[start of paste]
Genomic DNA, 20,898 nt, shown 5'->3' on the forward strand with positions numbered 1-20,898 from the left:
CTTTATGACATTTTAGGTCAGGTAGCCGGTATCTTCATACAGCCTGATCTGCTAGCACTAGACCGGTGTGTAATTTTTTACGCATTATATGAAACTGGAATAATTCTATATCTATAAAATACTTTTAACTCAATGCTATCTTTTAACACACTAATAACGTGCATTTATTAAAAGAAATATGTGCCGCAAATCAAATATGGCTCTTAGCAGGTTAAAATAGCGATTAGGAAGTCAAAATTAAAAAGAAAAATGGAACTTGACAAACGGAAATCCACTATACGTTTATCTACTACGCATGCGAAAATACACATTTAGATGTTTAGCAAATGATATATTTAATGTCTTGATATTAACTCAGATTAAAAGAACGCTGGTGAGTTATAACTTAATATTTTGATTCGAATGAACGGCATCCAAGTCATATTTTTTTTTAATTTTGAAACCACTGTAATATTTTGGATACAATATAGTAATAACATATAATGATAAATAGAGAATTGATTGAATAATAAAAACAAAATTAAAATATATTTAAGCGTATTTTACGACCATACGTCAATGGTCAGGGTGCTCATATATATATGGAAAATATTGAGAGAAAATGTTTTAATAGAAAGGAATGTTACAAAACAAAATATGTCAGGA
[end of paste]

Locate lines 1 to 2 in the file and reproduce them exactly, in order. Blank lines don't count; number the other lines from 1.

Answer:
Genomic DNA, 20,898 nt, shown 5'->3' on the forward strand with positions numbered 1-20,898 from the left:
CTTTATGACATTTTAGGTCAGGTAGCCGGTATCTTCATACAGCCTGATCTGCTAGCACTAGACCGGTGTGTAATTTTTTACGCATTATATGAAACTGGAATAATTCTATATCTATAAAATACTTTTAACTCAATGCTATCTTTTAACACACTAATAACGTGCATTTATTAAAAGAAATATGTGCCGCAAATCAAATATGGCTCTTAGCAGGTTAAAATAGCGATTAGGAAGTCAAAATTAAAAAGAAAAATGGAACTTGACAAACGGAAATCCACTATACGTTTATCTACTACGCATGCGAAAATACACATTTAGATGTTTAGCAAATGATATATTTAATGTCTTGATATTAACTCAGATTAAAAGAACGCTGGTGAGTTATAACTTAATATTTTGATTCGAATGAACGGCATCCAAGTCATATTTTTTTTTAATTTTGAAACCACTGTAATATTTTGGATACAATATAGTAATAACATATAATGATAAATAGAGAATTGATTGAATAATAAAAACAAAATTAAAATATATTTAAGCGTATTTTACGACCATACGTCAATGGTCAGGGTGCTCATATATATATGGAAAATATTGAGAGAAAATGTTTTAATAGAAAGGAATGTTACAAAACAAAATATGTCAGGA